Do you love public wireless Internet? Many of us rely on public WiFi at coffee shops, universities, and libraries to get our work done. But how can you protect your personal information on public WiFi? Unless you follow the right safety tips to boost your security, you might be exposing yourself to hackers and identity thieves when you log on at the local Starbucks.

It’s important to make sure that you’re using an encrypted connection any time you’re using the Internet in a public place where it can be accessed by other users. Unfortunately, a lot of public WiFi connections aren’t as secure as they should be, leaving your private information vulnerable to cyber scammers.

Here’s how you can help protect your personal information and stay safe the next time you’re using a public WiFi connection.


Encryption Protects Your Privacy

When you’re using a public Internet connection, always look for something called encryption. Encryption means that information sent over that connection is coded and scrambled so other users can’t see it or access it.

Typically, encryption happens in two different ways: either a website itself is encrypted, the wireless network is encrypted, or they both are. Either way, this keeps your information secure so that nobody can see what you’re doing online or potentially steal your personal data.

The important distinction to remember is that an encrypted website will not protect your information when you’re visiting other websites. As OnGuard Online clarifies:

“An encrypted website protects ONLY the information you send to and from that site. A secure wireless network encrypts ALL the information you send using that network.”

How to Tell If Your WiFi Connection Is Encrypted

Not sure whether your WiFi connection is secure and encrypted? Here’s how you can find out.A color photo of many students using their computers at a university.

Many universities provide wireless Internet connections with varying levels of encryption.

Are you required to enter a password to connect? If so, you can rest assured that your information is safe because a password means the WiFi access point itself is encrypted. This known as WPA or WiFi Protected Access.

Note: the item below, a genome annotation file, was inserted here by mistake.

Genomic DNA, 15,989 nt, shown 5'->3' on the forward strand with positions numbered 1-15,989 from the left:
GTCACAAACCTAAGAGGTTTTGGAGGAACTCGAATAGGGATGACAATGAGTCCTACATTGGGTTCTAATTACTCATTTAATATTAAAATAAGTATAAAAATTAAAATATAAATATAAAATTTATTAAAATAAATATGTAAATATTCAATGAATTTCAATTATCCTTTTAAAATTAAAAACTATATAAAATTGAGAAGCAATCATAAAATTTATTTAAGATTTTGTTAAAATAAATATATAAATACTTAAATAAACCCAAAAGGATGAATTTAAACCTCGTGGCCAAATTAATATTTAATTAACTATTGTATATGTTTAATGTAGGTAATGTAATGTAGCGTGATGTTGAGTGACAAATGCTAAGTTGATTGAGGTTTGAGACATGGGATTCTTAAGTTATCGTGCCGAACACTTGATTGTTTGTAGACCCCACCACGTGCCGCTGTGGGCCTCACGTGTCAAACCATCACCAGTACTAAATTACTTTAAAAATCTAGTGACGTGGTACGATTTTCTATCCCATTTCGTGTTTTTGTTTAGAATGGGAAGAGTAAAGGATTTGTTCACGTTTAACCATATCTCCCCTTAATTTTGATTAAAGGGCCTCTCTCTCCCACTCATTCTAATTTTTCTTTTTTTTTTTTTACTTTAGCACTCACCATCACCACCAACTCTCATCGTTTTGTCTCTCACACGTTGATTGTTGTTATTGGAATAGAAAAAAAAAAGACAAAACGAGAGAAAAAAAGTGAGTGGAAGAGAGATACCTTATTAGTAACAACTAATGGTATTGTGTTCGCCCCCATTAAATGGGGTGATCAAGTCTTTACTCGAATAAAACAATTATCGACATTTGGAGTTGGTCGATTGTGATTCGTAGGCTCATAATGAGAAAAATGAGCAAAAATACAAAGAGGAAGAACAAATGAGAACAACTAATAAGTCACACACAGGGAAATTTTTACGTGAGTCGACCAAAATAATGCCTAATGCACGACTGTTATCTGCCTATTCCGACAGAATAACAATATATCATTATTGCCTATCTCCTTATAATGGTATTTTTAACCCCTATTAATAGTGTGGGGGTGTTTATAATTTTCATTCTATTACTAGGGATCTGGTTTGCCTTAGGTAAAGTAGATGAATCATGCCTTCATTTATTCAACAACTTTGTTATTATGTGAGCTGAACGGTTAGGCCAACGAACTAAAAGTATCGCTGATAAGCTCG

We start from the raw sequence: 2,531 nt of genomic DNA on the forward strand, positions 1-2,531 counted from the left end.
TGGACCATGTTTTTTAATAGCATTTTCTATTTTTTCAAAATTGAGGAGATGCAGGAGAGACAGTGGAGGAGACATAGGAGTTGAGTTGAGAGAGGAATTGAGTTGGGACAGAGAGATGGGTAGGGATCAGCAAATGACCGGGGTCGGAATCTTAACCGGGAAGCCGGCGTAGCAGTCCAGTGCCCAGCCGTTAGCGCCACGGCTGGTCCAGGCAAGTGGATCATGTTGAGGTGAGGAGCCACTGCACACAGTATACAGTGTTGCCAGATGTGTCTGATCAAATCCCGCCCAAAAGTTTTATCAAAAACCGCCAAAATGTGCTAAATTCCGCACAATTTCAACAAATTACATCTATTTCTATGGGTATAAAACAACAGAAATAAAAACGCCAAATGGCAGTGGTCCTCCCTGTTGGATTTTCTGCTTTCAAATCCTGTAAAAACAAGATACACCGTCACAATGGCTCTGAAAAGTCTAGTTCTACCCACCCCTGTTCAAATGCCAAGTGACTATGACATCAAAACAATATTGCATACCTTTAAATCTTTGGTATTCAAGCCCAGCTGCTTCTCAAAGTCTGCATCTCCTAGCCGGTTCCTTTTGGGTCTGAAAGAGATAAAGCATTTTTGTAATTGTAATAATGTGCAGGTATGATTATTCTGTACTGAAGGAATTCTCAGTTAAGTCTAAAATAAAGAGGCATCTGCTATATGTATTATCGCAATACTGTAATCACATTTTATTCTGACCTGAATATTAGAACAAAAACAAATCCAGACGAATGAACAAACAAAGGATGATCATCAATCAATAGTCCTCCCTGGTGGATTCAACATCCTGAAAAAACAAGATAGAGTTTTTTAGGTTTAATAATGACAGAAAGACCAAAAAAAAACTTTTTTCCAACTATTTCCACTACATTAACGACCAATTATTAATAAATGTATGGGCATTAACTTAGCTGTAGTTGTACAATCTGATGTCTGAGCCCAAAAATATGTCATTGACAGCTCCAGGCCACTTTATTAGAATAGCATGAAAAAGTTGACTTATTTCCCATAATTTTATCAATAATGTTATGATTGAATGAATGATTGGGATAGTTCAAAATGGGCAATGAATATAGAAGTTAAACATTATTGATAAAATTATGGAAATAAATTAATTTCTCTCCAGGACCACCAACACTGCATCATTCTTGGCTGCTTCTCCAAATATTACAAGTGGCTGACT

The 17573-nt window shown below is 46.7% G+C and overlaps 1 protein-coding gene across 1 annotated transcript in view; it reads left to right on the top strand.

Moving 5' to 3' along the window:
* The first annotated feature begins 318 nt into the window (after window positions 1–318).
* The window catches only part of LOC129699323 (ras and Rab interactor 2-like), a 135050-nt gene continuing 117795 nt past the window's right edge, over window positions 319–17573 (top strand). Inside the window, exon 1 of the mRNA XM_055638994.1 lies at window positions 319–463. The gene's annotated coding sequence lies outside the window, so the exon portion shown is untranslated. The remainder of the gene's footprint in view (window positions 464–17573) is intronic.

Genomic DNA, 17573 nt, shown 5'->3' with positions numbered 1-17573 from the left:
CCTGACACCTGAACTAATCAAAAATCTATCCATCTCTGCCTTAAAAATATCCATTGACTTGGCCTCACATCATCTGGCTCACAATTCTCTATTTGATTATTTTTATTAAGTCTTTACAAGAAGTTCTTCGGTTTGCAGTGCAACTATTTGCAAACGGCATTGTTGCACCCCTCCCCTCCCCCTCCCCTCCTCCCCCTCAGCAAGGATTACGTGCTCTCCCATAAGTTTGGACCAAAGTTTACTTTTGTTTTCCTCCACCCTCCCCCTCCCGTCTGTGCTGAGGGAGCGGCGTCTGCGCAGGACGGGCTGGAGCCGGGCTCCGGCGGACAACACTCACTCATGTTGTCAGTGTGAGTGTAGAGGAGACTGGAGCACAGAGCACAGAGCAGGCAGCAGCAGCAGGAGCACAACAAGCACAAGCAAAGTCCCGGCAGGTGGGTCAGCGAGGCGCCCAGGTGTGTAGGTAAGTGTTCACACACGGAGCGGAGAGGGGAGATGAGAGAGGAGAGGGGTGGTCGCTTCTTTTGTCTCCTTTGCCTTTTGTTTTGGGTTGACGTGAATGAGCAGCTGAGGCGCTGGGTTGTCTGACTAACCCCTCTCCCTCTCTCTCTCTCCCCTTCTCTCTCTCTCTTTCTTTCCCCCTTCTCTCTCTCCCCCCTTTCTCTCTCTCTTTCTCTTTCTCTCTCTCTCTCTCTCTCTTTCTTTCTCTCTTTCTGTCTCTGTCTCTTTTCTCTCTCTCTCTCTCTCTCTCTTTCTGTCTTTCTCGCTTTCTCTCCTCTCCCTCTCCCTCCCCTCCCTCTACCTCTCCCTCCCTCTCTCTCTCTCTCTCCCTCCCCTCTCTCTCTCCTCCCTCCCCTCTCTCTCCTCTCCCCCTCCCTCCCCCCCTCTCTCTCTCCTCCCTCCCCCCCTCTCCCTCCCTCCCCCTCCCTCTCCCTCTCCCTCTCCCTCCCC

Many websites will also encrypt information for you, on their end, to ensure that hackers aren’t able to steal your private data. Websites like social media login pages (where you enter your username and apssword) and bank account logins must be protected at all times, so these websites will often encrypt their information.

You can tell that a website is encrypted when it says “https” in the URL, like so:

A color screencap of the Facebook URL.

The “s”stands for secure.


Protect Your Information, No Matter What

But unfortunately, even a public WiFi network that’s WPA-secured is still a bit risk. For example, many libraries use WPA encryption, but they’ll give the password out to anyone who asks. If one of these patrons happens to be a cyber scammer, you might be in trouble.

A color photo of several computers in a computer lab.

When using a computer in a public place, it’s important to make sure that your information is properly encrypted.

To boost your security if you’re visiting an encrypted site on a public network, make sure every page is secure (it should display the “https“). Some sites only encrypt their login pages and this isn’t always enough to protect from hackers.

Make sure your web browser and antivirus software are both equipped with the latest security updates and pay attention to any warnings you receive. Most browsers will alert you if a site is suspicious. If you’re not sure as to whether or not a site is encrypted, assume it isn’t.

Whenever possible, always avoid making financial transactions over any public WiFi, encrypted or not. Just wait to get home before you login to your bank account website or buy that Father’s Day gift online with your credit card.

Do you use public WiFi? What steps do you take to guarantee your privacy and protect your sensitive data from scammers? Share your thoughts in the comments below!


See Also

Beware of Free WiFi Hackers
Email Scam Alert: FedEx Package Undelivered
The 9 Bad Email Habits That Expose You to Scams and Identity Theft

2 Responses

  1. Security Cheat Sheet

    Good info! I use two-factor authentication on any site that offers it. Right now I am using it for Google, FaceBook and LinkedIn.


Leave a Reply

Your email address will not be published.